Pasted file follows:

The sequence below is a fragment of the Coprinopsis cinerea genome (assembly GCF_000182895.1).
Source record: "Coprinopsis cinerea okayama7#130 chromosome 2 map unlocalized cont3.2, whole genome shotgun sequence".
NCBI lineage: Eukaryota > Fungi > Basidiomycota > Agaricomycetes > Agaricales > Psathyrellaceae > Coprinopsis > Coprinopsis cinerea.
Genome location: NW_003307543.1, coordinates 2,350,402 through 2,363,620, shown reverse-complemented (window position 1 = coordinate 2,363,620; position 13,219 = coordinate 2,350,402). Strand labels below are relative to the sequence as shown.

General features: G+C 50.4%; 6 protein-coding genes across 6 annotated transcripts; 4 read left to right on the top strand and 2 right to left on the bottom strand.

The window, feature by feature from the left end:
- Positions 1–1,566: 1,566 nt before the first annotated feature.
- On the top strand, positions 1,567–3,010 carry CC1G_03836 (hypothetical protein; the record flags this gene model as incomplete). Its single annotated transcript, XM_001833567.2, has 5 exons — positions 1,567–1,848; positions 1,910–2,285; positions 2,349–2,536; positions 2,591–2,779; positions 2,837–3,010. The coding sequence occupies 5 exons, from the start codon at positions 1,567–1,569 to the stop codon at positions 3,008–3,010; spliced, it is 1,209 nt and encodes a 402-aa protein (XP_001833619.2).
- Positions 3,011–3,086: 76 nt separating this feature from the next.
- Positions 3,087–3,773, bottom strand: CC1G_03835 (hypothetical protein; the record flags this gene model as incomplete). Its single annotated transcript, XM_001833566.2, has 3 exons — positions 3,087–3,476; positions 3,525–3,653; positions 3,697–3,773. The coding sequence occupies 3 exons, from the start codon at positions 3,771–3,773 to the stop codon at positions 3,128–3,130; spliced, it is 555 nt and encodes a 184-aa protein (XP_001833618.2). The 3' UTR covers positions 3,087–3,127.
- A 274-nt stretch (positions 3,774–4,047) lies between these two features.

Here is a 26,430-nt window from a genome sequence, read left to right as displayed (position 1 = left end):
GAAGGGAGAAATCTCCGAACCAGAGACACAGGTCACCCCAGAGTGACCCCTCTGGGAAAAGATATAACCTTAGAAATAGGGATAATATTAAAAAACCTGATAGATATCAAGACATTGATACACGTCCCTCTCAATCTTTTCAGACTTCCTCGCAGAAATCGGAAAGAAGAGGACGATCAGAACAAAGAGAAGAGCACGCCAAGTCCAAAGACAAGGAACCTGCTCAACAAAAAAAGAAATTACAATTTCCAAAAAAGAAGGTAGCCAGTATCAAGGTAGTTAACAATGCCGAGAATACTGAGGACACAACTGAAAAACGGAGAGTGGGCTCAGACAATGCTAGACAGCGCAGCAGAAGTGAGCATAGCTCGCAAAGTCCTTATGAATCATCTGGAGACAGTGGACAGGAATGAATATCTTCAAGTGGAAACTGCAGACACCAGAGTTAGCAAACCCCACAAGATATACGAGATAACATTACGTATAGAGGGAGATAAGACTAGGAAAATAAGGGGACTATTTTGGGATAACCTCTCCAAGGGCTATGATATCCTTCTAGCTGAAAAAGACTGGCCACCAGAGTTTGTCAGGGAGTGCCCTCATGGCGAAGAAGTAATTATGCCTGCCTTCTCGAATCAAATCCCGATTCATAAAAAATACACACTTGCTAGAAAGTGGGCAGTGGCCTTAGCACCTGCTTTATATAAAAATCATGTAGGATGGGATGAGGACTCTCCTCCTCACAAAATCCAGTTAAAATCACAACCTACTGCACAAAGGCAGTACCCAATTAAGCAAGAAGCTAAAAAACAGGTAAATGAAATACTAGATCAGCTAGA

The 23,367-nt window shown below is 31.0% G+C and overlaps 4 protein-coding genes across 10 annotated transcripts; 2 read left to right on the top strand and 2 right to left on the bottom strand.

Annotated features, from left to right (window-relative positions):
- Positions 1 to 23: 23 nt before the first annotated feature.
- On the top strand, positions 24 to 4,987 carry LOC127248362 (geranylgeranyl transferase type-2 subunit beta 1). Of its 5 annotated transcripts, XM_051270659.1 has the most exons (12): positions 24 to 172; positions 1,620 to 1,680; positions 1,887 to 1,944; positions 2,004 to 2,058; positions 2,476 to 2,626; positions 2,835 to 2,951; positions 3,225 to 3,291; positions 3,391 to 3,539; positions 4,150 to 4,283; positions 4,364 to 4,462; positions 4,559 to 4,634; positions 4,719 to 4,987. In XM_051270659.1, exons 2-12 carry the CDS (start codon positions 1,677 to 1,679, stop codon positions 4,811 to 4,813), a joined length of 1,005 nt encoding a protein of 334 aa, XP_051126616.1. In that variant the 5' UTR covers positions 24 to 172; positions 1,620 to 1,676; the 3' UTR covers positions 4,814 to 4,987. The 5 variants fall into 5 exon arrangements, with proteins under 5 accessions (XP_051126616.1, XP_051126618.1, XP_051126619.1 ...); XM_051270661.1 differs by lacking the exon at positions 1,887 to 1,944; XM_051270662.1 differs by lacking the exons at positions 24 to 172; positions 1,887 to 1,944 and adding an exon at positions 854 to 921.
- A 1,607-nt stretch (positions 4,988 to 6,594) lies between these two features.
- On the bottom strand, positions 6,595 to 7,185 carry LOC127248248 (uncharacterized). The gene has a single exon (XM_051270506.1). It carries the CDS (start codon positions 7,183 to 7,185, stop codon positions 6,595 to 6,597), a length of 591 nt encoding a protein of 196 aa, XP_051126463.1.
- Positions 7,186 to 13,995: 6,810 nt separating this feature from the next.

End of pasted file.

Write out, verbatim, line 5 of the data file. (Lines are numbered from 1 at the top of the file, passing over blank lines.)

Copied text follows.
General features: G+C 50.4%; 6 protein-coding genes across 6 annotated transcripts; 4 read left to right on the top strand and 2 right to left on the bottom strand.